Thomas Jefferson and the Louisiana Purchase

Full color drawing of the Louisiana Purchase map.
Vintage map of the Louisiana Purchase in 1803.

GraphicaArtis/Getty Images

The Louisiana Purchase was one of the largest land deals in history. In 1803, the United States paid approximately $15 million dollars to France for more than 800,000 square miles of land. This land deal was arguably the greatest achievement of Thomas Jefferson's presidency, but it also posed a major philosophical problem for Jefferson.​

Thomas Jefferson, the Anti-Federalist

Thomas Jefferson was strongly anti-federalist. Although he participated in the writing of the Declaration of Independence, he did not author the Constitution. Instead, the Constitution was mainly written by Federalists such as James Madison. Jefferson spoke against a strong federal government and instead advocated states' rights. He feared tyranny of any kind and only recognized the need for a strong, central government in terms of foreign affairs. He was concerned that the Constitution did not address the liberties that were protected by the Bill of Rights and did not call for term limits for the president.

Jefferson's philosophy regarding the role of the central government is most clearly seen when investigating his disagreement with Alexander Hamilton over the creation of a national bank. Hamilton was a staunch supporter of a strong central government. A national bank was not expressly mentioned in the Constitution, but Hamilton thought that the elastic clause (U.S. Const. art. I, § 8, cl. 18) gave the government the power to create such a body. Jefferson completely disagreed. He held that all powers given to the national government were enumerated or expressed. If they were not expressly mentioned in the Constitution, then they were reserved to the states.

Jefferson's Compromise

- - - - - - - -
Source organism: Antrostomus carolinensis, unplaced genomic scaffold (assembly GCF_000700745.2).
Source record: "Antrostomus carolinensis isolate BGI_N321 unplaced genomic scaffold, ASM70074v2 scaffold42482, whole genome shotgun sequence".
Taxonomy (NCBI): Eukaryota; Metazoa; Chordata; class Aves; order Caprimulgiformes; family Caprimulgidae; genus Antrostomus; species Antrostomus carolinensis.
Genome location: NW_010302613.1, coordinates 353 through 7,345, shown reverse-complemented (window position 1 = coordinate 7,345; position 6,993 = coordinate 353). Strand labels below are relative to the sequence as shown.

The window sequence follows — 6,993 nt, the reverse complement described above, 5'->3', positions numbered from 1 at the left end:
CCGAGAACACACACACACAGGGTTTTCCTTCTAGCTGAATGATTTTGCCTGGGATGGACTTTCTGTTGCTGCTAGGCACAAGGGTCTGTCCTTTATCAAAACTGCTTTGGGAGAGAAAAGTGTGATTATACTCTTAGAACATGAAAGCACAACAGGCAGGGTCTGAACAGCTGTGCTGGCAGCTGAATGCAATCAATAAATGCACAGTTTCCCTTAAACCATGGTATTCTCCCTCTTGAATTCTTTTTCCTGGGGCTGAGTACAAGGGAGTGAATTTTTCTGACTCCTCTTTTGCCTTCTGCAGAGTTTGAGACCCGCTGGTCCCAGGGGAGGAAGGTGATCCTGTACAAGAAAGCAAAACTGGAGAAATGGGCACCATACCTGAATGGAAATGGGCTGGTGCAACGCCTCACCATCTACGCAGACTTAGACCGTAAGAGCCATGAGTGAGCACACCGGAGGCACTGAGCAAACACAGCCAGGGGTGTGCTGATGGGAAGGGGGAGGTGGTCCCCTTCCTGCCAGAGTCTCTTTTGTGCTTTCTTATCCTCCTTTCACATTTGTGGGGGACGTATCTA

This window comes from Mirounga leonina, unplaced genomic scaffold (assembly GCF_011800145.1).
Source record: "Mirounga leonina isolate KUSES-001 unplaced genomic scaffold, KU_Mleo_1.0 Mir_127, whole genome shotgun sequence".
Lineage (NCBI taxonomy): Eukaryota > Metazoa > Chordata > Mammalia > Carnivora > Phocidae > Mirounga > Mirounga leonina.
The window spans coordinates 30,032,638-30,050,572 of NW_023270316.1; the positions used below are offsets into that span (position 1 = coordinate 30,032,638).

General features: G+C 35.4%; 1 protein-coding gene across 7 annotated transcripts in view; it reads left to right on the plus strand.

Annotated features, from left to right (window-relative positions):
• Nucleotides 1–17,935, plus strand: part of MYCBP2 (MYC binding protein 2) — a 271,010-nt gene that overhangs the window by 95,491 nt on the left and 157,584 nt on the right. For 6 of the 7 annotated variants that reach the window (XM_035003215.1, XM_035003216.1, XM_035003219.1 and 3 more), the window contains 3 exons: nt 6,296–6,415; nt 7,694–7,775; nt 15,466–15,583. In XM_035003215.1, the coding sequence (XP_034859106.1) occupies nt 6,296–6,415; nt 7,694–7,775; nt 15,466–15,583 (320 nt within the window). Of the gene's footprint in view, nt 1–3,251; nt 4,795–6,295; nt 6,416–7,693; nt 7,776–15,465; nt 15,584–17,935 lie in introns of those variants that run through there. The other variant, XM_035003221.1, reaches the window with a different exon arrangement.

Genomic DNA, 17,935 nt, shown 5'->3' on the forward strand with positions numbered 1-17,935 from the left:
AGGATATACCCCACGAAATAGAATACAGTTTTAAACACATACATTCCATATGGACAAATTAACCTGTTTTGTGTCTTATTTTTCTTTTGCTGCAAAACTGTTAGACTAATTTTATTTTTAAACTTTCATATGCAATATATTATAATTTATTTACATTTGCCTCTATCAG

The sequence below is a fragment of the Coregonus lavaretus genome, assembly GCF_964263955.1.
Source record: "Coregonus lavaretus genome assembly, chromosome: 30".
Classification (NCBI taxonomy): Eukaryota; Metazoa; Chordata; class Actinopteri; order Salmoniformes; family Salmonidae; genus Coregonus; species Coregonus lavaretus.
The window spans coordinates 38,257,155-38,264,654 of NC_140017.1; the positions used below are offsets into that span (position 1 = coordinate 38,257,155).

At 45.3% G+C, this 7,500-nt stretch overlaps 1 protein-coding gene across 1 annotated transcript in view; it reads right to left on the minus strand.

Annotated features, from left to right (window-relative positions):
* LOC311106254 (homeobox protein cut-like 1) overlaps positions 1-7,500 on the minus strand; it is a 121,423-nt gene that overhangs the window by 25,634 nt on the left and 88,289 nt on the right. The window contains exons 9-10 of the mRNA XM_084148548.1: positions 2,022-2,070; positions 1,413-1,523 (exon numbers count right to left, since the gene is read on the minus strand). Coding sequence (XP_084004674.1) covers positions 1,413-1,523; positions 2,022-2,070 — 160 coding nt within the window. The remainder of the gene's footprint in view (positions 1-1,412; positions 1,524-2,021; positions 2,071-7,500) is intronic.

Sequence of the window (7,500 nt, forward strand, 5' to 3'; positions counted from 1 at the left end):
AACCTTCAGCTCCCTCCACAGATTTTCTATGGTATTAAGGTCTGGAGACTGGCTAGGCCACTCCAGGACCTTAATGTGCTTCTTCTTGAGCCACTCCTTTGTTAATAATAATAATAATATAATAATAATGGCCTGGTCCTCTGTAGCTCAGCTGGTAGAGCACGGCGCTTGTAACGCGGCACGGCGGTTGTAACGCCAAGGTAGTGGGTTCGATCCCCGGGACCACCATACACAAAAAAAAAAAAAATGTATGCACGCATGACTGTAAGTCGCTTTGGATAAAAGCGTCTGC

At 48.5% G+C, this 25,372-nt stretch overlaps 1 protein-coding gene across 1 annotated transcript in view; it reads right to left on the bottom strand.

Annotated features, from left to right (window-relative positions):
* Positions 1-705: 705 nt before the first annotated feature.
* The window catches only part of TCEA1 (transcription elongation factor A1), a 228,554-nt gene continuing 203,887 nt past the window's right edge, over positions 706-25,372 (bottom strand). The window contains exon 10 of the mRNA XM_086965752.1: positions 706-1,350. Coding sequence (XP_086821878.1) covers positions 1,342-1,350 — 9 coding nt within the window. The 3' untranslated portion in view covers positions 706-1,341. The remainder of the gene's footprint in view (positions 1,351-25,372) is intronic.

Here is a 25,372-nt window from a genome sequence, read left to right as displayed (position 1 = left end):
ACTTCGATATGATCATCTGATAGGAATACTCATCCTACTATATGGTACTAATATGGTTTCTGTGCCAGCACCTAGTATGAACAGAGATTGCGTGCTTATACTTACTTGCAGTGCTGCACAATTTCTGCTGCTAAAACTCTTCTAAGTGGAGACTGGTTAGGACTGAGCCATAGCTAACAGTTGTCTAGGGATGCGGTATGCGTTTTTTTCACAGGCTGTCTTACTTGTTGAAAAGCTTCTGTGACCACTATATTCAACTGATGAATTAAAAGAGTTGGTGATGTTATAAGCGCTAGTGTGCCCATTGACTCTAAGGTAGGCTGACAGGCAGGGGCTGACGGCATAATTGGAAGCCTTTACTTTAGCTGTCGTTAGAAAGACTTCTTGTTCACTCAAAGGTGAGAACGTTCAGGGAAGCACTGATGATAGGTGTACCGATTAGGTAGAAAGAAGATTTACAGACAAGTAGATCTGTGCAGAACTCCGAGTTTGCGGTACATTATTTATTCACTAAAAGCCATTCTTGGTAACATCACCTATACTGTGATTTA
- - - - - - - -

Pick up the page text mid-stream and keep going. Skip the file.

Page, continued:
In completing the Louisiana Purchase, Jefferson had to put aside his principles because this type of transaction was not expressly mentioned in the Constitution. Had he waited for a constitutional amendment, however, the deal might have fallen through. With the support of the American people, Jefferson decided to go through with the purchase.

Jefferson needed to move quickly when he discovered that Spain had signed a secret treaty with France in 1801 ceding Louisiana to France. France suddenly posed a potential threat to America. The fear was that if America did not purchase New Orleans from France, it could lead to war.

The change of ownership from Spain to France resulted in the closure of the port's warehouses to Americans, and it was feared that France would move to cut off America's access to the port entirely. Jefferson sent envoys to France to try to secure the purchase of New Orleans. Instead, they returned with an agreement to buy the entire Louisiana Territory as Napoleon needed money for the impending war against England.

Importance of the Louisiana Purchase

With the purchase of this new territory, the land area of America nearly doubled. However, the exact southern and western boundaries were not defined in the purchase. America would have to work with Spain to negotiate the specific details of these boundaries.

When Meriwether Lewis and William Clark led a small expeditionary group called the Corps of Discovery into the territory, this was just the beginning of America's fascination with exploring the West. Whether or not America had a "Manifest Destiny" to span from "sea to sea" as was often the rallying cry of the early to mid-19th century, its desire to control this territory cannot be denied.


  • “Louisiana Purchase, The.” Monticello, Thomas Jefferson Foundation, Inc.,
  • Mullen, Pierce. “Financing the Purchase.” Discovering Lewis & Clark®, Lewis & Clark Fort Mandan Foundation, Lewis & Clark Trail Heritage Foundation, and the National Park Service Lewis and Clark National Historic Trail,
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Kelly, Martin. "Thomas Jefferson and the Louisiana Purchase." ThoughtCo, Feb. 16, 2021, Kelly, Martin. (2021, February 16). Thomas Jefferson and the Louisiana Purchase. Retrieved from Kelly, Martin. "Thomas Jefferson and the Louisiana Purchase." ThoughtCo. (accessed March 30, 2023).